||Dorsey, Edward  |
||Greenfield, Adair County, Iowa, USA 
||2 May 2021 |
- [S2534] History of Adair County, Iowa, and its people, Volume 2, Lucian Moody Kilburn, (Pioneer Publishing Company), 48-49 (Reliability: 2), 2 May 2021.
HARRY B. DORSEY.
Harry B. Dorsey is the owner of a farm, of one hundred and sixty acres on section 3, Lee township, and his energies are directed continuously to the further development and improvement of his property, which now constitutes one of the good farms of the locality. He was born in Pennsylvania, October 21, 1854, a son of Edward and Mary A. (Bryson) Dorsey, the former a native of Maryland and the latter of Ohio. In 1862 they became residents of Illinois, settling in Mercer county, where they lived for some time. In 1869 they came to Iowa, establishing their home in Johnson county, where they remained for eight years. On the expiration of that period they came to Adair county and took up their abode upon a farm within its borders, the father devoting his attention to general agricultural pursuits until he removed to Greenfield, where he lived retired, both he and his wife passing away in that city.
In their family were eleven children, seven of whom are yet living. This number includes Harry B. Dorsey, who remained under the parental roof until he was twenty-six years of age. During that period he acquired his education in the public schools and received ample training in farm work. For some years following his marriage he cultivated a rented farm but during that period carefully saved his earnings until he was able to purchase a tract of land in Grove township, where he
lived for three years. On the expiration of that period he sold out and removed to Greenfield, remaining for seven years in the city in order that his children might enjoy the benefits of education in the schools there. At the end of that time he was appointed superintendent of the poor farm and acted in that capacity for thirteen years, making an excellent record in his management of the place. At the end of that time he purchased his present home property, comprising one hundred and sixty acres of land on section 3, Lee township. This is splendidly improved and constitutes one of the excellent farms of the locality. Mr. Dorsey is engaged not only in the cultivation of the cereals best adapted to soil and climate but is also engaged quite extensively in raising stock.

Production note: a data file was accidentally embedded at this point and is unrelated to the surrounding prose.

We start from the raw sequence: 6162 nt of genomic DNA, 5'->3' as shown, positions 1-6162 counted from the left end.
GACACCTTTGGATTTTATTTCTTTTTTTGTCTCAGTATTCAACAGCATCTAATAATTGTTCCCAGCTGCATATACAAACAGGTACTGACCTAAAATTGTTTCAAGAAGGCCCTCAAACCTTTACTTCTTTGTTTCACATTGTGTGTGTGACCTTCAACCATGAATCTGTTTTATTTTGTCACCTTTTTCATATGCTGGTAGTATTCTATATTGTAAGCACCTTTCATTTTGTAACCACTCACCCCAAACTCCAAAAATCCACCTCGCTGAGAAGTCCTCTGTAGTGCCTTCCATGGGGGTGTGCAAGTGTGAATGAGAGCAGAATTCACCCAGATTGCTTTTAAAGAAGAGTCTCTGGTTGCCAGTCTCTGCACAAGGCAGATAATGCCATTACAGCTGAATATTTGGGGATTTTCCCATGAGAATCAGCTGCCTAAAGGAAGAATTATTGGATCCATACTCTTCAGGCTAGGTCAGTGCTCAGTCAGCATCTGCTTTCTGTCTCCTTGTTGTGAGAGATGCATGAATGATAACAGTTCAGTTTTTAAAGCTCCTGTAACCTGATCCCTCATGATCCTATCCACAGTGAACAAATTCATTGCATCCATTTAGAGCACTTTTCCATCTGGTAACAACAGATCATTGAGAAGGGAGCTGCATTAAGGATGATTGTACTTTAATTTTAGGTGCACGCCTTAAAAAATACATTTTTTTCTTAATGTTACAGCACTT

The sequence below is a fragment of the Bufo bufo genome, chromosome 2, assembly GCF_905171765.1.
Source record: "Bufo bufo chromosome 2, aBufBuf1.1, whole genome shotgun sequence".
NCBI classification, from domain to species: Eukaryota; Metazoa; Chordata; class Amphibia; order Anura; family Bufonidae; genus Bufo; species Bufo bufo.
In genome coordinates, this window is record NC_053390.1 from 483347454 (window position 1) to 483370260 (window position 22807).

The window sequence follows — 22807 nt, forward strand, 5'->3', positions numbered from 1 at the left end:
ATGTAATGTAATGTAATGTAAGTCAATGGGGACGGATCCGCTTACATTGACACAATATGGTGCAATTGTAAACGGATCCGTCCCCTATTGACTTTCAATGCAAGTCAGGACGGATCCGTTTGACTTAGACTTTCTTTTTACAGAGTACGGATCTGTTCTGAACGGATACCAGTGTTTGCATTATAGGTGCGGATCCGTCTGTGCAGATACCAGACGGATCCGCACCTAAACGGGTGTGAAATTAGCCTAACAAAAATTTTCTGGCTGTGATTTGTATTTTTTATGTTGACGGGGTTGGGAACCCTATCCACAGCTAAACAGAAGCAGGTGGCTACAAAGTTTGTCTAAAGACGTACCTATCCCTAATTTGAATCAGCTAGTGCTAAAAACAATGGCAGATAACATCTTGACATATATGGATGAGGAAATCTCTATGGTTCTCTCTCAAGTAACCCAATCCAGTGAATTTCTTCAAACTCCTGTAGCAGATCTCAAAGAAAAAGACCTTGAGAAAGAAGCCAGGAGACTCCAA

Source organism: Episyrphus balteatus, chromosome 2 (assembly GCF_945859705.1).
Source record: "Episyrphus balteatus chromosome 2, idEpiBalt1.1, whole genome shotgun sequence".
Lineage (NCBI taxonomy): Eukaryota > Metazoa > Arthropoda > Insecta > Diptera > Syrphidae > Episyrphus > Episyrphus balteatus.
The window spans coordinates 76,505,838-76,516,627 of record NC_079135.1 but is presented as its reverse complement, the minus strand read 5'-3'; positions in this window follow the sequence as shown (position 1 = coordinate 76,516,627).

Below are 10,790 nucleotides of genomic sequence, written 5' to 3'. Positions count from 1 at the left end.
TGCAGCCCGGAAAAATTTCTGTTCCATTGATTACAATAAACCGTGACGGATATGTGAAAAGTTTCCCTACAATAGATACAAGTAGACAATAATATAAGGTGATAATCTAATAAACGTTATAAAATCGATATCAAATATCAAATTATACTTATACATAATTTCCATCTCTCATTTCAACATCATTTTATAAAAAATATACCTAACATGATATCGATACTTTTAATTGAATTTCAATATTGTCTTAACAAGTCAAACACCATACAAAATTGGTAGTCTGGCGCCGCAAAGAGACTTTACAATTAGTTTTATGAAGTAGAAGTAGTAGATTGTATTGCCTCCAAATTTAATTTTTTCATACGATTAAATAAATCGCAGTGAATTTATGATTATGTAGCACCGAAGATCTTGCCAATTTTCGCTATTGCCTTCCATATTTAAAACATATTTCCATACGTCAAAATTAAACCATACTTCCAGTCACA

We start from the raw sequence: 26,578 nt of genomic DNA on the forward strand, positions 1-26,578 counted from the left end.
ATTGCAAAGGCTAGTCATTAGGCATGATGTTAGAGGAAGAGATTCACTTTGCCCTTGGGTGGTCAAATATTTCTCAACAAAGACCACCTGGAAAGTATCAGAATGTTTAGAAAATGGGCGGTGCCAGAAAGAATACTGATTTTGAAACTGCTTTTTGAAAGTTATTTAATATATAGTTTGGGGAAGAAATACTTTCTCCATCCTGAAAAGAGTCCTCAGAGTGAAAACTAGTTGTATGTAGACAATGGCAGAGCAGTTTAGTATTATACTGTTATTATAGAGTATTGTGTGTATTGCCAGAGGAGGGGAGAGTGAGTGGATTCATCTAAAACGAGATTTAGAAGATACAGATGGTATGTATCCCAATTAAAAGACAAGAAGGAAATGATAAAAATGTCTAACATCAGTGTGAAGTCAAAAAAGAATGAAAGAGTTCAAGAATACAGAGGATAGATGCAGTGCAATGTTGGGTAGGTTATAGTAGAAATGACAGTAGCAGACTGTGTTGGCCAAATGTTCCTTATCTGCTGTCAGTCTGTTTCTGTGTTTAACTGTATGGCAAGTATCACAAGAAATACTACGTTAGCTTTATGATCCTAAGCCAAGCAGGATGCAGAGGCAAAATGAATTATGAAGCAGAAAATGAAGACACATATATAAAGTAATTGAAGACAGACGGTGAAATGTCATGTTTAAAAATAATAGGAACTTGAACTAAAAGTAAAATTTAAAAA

In 1882 Mr. Dorsey was united in marriage to Miss Linie Duncan, a native of McLean county, Illinois, and a daughter of John and Sarah E. (Sackett) Duncan. The father served throughout the entire period of the Civil war as a member of Company I, Third Illinois Cavalry, and was killed just at the close of hostilities. The mother, a native of Ohio, is still living at the age of seventy-two years. They had two children, namely: Mrs. Dorsey; and Augusta, the wife of Roy McRay,
of Adair county, Iowa. To Mr. and Mrs. Dorsey have been born four children, as follows: Bertha A., a highschool graduate and former school teacher who is now
the wife of Richard Peters, of York county, Nebraska; Eva Pearl, also a highschool graduate. and former school teacher who is now the wife of Fred Vangorden, of Nebraska; Sherman H., a college graduate and mechanical engineer by profession who now makes his home at Springfield, Ohio; and Arthur L., who is a highschool graduate and is still at home.
Mr. Dorsey exercises his right of franchise in support of the men and measures of the republican party. He has served as a member of the school board and he is interested in fraternal matters as a member of the Odd Fellows Lodge No. 173, while both he and his wife are connected with the Rebekah lodge. His elder son is a member of the Masonic fraternity and the younger has membership with the
Odd Fellows. Both Mr. and Mrs. Dorsey hold membership in the Methodist Episcopal church and have guided their lives according to its teachings. Those who know them apjireciate highly their many sterling traits of character and recognize that the principles which govern their conduct are those which measure up to the highest standards.
Transcribed by Ted Smith